"For what it's worth, welcome to band camp," he began, like he had given the same worn-out speech hundreds of times before to generations of students "For all you idiot freshmen out there, the name's Bobby Singer and I have the unfortunate task of teaching you people how to march to music.
"We get two lovely weeks here, so I suggest you try to get along with your teammates. I'm not your mommy, so keep your personal lives to yourselves and we'll get on just fine. Nothin' else on earth scares me more than a teary-eyed freshman girl with boyfriend problems—that's what you all have each other for."
He eyed several fragile looking girls in the front of the room with distaste, as if they would start bawling right then and there.
"That being said, " he continued, "I only have one rule: Don't be an asshole. Of course, I realize that this is impossible for some of you morons, but before you go through with whatever incredibly stupid scheme you've devised in that mushy gray stuff you call a brain, I want you to ask yourself, 'Is there a chance I could get caught and this could backfire on me in unexpected and tragic ways?' If the answer is even remotely yes, don't do it."
He cleared his throat. "Did I make myself clear? Everyone still tracking with me?"
A couple of the more eager students bobbed their heads in the affirmative. Castiel scratched behind his neck nervously.
Mr. Singer rolled his eyes again. "Yeah, well, as per usual, your stunned silence is my cue to exit. Your drum majors will let you all know what cabin you're in. Take an hour to relax this afternoon, but don't forget that auditions for section leaders and part placement are tonight."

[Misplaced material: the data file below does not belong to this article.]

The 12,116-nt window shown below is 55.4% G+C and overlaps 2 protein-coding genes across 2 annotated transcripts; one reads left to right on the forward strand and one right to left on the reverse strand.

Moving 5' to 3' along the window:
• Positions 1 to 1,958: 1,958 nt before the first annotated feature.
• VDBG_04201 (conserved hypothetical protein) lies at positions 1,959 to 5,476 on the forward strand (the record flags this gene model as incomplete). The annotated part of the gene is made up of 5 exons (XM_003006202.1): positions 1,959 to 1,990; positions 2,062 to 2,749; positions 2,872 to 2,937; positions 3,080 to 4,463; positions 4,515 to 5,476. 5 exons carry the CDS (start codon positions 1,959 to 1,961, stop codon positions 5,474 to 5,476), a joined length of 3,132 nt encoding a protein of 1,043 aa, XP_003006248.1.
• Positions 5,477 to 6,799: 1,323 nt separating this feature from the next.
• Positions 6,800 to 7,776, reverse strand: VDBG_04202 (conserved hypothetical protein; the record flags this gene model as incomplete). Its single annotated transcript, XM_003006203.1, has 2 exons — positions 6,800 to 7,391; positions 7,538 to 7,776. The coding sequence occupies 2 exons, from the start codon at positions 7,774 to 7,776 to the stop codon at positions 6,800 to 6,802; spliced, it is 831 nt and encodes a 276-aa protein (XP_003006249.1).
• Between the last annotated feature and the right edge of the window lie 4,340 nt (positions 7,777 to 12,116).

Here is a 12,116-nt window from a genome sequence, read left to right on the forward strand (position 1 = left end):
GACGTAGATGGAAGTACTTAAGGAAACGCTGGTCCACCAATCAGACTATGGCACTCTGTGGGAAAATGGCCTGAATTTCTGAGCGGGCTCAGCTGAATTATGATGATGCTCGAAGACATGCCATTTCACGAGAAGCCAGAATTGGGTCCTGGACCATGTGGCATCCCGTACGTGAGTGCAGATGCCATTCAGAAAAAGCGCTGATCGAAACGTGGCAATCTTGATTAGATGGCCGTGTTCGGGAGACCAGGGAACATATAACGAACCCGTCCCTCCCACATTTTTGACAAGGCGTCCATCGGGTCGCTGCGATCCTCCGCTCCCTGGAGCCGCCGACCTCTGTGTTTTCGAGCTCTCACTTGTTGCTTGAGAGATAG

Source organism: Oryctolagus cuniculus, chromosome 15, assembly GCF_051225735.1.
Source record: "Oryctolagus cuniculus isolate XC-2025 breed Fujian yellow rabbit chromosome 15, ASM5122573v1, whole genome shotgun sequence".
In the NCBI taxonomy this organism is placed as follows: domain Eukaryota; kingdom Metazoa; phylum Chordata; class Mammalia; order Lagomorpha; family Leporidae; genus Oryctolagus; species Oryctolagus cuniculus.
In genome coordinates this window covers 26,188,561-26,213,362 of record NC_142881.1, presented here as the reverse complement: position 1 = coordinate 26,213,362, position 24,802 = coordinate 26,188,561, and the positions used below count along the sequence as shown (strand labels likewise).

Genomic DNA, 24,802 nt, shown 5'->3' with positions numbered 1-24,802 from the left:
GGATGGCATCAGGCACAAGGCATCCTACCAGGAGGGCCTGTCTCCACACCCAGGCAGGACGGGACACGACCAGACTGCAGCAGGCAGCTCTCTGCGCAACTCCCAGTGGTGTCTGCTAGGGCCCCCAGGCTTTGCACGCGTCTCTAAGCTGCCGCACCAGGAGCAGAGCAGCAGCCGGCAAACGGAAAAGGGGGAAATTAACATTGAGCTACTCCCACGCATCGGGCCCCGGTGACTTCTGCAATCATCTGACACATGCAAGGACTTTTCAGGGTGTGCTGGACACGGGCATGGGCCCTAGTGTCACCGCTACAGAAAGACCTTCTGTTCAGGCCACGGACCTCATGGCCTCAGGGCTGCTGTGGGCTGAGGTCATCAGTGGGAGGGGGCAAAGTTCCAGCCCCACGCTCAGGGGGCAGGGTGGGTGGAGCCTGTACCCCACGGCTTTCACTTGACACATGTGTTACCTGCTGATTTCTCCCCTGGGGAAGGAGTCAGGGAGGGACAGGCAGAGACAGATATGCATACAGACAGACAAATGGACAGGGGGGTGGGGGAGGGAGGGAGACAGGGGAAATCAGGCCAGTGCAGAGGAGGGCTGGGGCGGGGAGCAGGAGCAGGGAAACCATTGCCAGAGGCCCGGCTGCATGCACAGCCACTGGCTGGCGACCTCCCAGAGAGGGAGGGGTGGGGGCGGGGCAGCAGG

He gestured toward the double doors. "Now shoo. I'll see your ugly mugs later."
Castiel unrolled his sleeping bag over a crackly mattress. He had been placed in a cabin with three other freshmen boys who were currently preoccupied with something on the far bed.
"Dude, you are like the most awesome person I know. Where'd you get these?" a pale boy with a curly mop of red hair sighed.
"Ebay. They're limited edition," another boy with a mullet replied.
"We're so totally going to rock our worlds tonight, fellas," a third wiry and rather mousy looking boy added.
Castiel walked over to look for himself. Peering over their bowed heads, a deck of cards swam into view.
"These do not appear to be normal cards," he noted and the other freshmen jumped at the sound of his voice.
"No kidding, genius," Mullet-boy said. "These happen to be one-of-a-kind Swordmage power cards."
"Ahhh," Castiel returned, like he understood exactly what the boy meant.
Thankfully, Mullet-boy took pity on him. "Dude, it's okay, we'll teach you," he chuckled. "By the way—the name's Ash and I'll be your resident Dungeon Master. This here's Chuck and Garth and they're my back up singers."